There was a time, about 8 years ago now (wow!), where all of my free time was devoted to running. I started running marathons in 2002, and quickly fell in love with them. I often tell first time marathon runners, that you will either hate the distance, or you will fall in love with it. I was newly married, had my first marathon (Calgary) under my belt, and quickly dove in to run others. I even taught (and worked!), for a brief time at the Running Room. After (to me), a devastating finish in Victoria in 2004, I hired a personal coach. I worked downtown, and at lunchtime, after work, and on the weekends, I trained. I cycled, lifted weights, and I ran. I was working towards a Boston Qualifier (BQ). Much thanks to the personal training I received, I reached that goal running Calgary for a second time in 2005, with a finish time of 3:39:40 (I needed under 3:40 for my age and sex). My trainer told me he thought I could get faster. Would I want to keep training? And I made a choice. What my husband and I really wanted was a family. That summer we found ourselves pregnant with our first daughter. And I wouldn't change any of it.
Since my son was born in 2010, I have been a stay at home Mom. My three kids are my full time job. I haven't trained for a marathon since I only had my eldest daughter, running Goofy in 2009. This jump to run Calgary in June, is my first time as a Mom of two, and as a Mom of three. Finding a way to meet their needs, and my running needs, is a fine balance.
Last night, all three tucked in, my son woke at midnight. I got him back to bed, and the littlest started waking, inconsolable, every 30 minutes. By 3 am, and a dose of tylenol, she was fairing no better, and I was quickly realizing, a run of 24K was no longer a possibility. Running that distance would have been a milestone in itself, but it was unattainable on no sleep.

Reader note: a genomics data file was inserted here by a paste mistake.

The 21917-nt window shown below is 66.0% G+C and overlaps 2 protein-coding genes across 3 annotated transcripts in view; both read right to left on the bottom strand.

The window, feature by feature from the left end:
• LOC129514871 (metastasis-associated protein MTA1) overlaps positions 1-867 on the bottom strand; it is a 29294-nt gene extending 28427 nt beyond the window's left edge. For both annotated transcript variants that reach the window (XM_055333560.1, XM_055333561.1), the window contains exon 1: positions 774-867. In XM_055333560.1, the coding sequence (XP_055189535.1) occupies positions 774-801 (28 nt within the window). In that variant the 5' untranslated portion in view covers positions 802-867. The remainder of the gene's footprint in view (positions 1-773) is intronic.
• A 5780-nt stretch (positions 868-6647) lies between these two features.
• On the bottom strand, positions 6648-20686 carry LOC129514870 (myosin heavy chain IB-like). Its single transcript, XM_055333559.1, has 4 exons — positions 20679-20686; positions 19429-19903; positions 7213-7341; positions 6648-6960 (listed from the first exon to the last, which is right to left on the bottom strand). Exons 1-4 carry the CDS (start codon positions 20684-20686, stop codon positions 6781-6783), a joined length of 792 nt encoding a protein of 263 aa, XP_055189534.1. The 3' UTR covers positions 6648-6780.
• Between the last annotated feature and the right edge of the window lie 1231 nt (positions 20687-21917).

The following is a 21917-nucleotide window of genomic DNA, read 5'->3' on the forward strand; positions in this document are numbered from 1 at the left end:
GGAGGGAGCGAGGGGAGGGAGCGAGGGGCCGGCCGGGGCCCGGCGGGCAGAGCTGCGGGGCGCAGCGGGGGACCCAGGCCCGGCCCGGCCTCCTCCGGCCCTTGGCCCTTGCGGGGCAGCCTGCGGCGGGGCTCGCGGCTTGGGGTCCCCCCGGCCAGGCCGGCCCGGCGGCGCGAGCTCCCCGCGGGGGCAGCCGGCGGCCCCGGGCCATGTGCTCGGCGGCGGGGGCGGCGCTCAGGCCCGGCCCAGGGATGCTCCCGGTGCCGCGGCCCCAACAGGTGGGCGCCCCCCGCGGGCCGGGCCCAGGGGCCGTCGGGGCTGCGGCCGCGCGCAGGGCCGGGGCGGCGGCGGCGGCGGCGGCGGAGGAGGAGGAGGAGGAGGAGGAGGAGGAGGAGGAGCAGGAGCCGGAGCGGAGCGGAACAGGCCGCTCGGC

By 7 am I was up with all three, the babe still crying, and I had to figure out a new attack plan. I knew deep down it wouldn't be 24, but it also couldn't be 10. I need to stick as close as possible to training. It was -16C outside, with a windchill making it feel like -22C, and it was lightly snowing. With my hubby's prompting, we decided it was best I try to run the distance on the treadmill. That way if I got tired, I was already at home.
I managed 19K. That in and of itself on a treadmill, makes me extremely proud. I watched three episodes of The Good Wife. By the third I just couldn't take any more law - ha! And my legs just didn't want to turn over anymore. 2 hours and 10 minutes of running. And that latte at the end was just a few steps away in my kitchen.
I think of all those marathon Moms, who 6 months post partum, still run world record times. It's unbelievable to me.
And last night, in the middle of the night while thinking "how can I run 24 this tired?" I also thought "this may happen on race day too, perhaps it's good to know how far I can go with so little rest".
I'm in such a different training place now than I was a decade ago, and I'm glad I had those years of being able to focus on this passion of mine. Now it's a new challenge. And this challenge comes with some pretty cute cheerleaders at the finish line :)